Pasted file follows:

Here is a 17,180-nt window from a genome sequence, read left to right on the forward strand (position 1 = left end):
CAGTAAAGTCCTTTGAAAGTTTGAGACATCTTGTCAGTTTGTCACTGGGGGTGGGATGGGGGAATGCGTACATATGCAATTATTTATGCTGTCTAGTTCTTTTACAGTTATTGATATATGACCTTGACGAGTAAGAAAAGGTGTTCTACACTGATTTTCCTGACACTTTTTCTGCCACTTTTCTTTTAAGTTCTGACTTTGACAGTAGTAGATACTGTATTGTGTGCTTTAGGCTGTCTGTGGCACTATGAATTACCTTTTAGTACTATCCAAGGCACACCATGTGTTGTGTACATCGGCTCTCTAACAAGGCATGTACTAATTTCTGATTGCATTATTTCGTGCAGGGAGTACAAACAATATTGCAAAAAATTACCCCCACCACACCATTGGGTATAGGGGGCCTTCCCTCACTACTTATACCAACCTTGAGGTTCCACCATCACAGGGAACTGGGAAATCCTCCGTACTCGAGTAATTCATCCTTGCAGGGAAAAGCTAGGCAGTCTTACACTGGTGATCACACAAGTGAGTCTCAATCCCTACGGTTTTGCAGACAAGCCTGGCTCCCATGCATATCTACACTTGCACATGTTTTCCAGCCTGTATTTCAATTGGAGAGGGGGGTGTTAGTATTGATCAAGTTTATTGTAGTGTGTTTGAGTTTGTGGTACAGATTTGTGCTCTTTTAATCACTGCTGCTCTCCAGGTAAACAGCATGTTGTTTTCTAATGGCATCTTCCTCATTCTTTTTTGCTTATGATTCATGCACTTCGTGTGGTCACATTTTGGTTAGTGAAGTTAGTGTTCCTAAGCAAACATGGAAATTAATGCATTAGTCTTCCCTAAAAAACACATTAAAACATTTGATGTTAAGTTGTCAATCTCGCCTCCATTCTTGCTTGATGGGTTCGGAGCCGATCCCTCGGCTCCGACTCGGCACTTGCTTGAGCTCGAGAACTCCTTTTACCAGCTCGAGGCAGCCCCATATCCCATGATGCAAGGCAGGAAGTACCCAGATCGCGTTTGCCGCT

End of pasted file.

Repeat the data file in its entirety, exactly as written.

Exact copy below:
Here is a 17,180-nt window from a genome sequence, read left to right on the forward strand (position 1 = left end):
CAGTAAAGTCCTTTGAAAGTTTGAGACATCTTGTCAGTTTGTCACTGGGGGTGGGATGGGGGAATGCGTACATATGCAATTATTTATGCTGTCTAGTTCTTTTACAGTTATTGATATATGACCTTGACGAGTAAGAAAAGGTGTTCTACACTGATTTTCCTGACACTTTTTCTGCCACTTTTCTTTTAAGTTCTGACTTTGACAGTAGTAGATACTGTATTGTGTGCTTTAGGCTGTCTGTGGCACTATGAATTACCTTTTAGTACTATCCAAGGCACACCATGTGTTGTGTACATCGGCTCTCTAACAAGGCATGTACTAATTTCTGATTGCATTATTTCGTGCAGGGAGTACAAACAATATTGCAAAAAATTACCCCCACCACACCATTGGGTATAGGGGGCCTTCCCTCACTACTTATACCAACCTTGAGGTTCCACCATCACAGGGAACTGGGAAATCCTCCGTACTCGAGTAATTCATCCTTGCAGGGAAAAGCTAGGCAGTCTTACACTGGTGATCACACAAGTGAGTCTCAATCCCTACGGTTTTGCAGACAAGCCTGGCTCCCATGCATATCTACACTTGCACATGTTTTCCAGCCTGTATTTCAATTGGAGAGGGGGGTGTTAGTATTGATCAAGTTTATTGTAGTGTGTTTGAGTTTGTGGTACAGATTTGTGCTCTTTTAATCACTGCTGCTCTCCAGGTAAACAGCATGTTGTTTTCTAATGGCATCTTCCTCATTCTTTTTTGCTTATGATTCATGCACTTCGTGTGGTCACATTTTGGTTAGTGAAGTTAGTGTTCCTAAGCAAACATGGAAATTAATGCATTAGTCTTCCCTAAAAAACACATTAAAACATTTGATGTTAAGTTGTCAATCTCGCCTCCATTCTTGCTTGATGGGTTCGGAGCCGATCCCTCGGCTCCGACTCGGCACTTGCTTGAGCTCGAGAACTCCTTTTACCAGCTCGAGGCAGCCCCATATCCCATGATGCAAGGCAGGAAGTACCCAGATCGCGTTTGCCGCT